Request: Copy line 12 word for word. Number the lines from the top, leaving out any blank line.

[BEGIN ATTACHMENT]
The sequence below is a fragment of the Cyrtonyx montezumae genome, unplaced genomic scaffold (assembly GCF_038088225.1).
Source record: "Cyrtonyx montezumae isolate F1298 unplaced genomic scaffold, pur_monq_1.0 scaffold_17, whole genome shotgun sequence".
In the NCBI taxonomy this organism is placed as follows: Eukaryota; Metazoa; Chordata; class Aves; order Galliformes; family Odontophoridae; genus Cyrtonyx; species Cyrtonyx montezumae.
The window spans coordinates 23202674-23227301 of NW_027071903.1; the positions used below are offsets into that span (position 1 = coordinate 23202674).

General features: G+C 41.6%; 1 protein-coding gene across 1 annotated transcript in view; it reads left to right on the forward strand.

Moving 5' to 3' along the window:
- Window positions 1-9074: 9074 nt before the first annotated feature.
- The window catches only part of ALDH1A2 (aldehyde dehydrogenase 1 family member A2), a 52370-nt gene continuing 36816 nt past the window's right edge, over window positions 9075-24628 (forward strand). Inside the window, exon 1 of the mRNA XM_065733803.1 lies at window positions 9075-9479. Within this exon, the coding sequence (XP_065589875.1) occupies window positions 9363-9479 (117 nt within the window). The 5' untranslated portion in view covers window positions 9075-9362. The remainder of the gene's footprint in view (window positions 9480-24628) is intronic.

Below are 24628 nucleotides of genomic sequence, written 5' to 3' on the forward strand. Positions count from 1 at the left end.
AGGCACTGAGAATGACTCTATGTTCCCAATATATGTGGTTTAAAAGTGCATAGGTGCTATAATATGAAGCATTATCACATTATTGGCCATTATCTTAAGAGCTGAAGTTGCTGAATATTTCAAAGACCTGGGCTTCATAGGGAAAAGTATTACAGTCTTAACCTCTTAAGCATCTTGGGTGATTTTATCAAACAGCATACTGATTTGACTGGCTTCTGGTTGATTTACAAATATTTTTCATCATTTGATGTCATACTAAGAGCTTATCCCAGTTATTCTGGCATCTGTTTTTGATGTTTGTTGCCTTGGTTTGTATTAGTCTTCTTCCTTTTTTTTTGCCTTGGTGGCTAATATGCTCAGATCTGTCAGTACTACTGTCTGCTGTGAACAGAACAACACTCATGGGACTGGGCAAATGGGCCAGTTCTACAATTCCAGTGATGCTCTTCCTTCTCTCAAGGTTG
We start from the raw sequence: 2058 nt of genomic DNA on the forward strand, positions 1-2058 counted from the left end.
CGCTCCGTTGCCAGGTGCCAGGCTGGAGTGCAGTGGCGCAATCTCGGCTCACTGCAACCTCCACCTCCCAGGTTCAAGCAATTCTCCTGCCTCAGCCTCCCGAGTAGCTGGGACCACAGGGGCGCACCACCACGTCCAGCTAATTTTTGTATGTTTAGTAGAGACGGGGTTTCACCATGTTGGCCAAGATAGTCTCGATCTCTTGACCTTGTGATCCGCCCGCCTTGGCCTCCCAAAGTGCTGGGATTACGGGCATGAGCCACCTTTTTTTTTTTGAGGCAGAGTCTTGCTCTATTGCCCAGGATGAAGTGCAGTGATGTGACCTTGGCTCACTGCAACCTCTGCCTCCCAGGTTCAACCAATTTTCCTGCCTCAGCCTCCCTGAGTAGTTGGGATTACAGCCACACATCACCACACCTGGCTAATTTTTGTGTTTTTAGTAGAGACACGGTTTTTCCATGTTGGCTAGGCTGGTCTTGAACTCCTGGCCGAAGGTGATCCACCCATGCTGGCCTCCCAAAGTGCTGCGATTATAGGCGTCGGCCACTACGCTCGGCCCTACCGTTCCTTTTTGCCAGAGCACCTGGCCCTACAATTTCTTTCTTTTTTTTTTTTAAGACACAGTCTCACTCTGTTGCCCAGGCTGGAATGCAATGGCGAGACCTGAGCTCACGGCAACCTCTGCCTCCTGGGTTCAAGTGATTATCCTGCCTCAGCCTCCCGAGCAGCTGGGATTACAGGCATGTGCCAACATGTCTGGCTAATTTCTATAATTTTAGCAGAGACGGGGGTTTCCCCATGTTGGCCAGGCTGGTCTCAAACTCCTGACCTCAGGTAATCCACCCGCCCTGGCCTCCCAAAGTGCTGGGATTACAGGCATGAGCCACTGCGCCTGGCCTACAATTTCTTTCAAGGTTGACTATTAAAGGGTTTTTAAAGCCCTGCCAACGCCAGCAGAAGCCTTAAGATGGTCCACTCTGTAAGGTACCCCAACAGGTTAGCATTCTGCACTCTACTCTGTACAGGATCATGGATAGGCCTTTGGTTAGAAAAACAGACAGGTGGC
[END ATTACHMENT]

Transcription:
CGCTCCGTTGCCAGGTGCCAGGCTGGAGTGCAGTGGCGCAATCTCGGCTCACTGCAACCTCCACCTCCCAGGTTCAAGCAATTCTCCTGCCTCAGCCTCCCGAGTAGCTGGGACCACAGGGGCGCACCACCACGTCCAGCTAATTTTTGTATGTTTAGTAGAGACGGGGTTTCACCATGTTGGCCAAGATAGTCTCGATCTCTTGACCTTGTGATCCGCCCGCCTTGGCCTCCCAAAGTGCTGGGATTACGGGCATGAGCCACCTTTTTTTTTTTGAGGCAGAGTCTTGCTCTATTGCCCAGGATGAAGTGCAGTGATGTGACCTTGGCTCACTGCAACCTCTGCCTCCCAGGTTCAACCAATTTTCCTGCCTCAGCCTCCCTGAGTAGTTGGGATTACAGCCACACATCACCACACCTGGCTAATTTTTGTGTTTTTAGTAGAGACACGGTTTTTCCATGTTGGCTAGGCTGGTCTTGAACTCCTGGCCGAAGGTGATCCACCCATGCTGGCCTCCCAAAGTGCTGCGATTATAGGCGTCGGCCACTACGCTCGGCCCTACCGTTCCTTTTTGCCAGAGCACCTGGCCCTACAATTTCTTTCTTTTTTTTTTTTAAGACACAGTCTCACTCTGTTGCCCAGGCTGGAATGCAATGGCGAGACCTGAGCTCACGGCAACCTCTGCCTCCTGGGTTCAAGTGATTATCCTGCCTCAGCCTCCCGAGCAGCTGGGATTACAGGCATGTGCCAACATGTCTGGCTAATTTCTATAATTTTAGCAGAGACGGGGGTTTCCCCATGTTGGCCAGGCTGGTCTCAAACTCCTGACCTCAGGTAATCCACCCGCCCTGGCCTCCCAAAGTGCTGGGATTACAGGCATGAGCCACTGCGCCTGGCCTACAATTTCTTTCAAGGTTGACTATTAAAGGGTTTTTAAAGCCCTGCCAACGCCAGCAGAAGCCTTAAGATGGTCCACTCTGTAAGGTACCCCAACAGGTTAGCATTCTGCACTCTACTCTGTACAGGATCATGGATAGGCCTTTGGTTAGAAAAACAGACAGGTGGC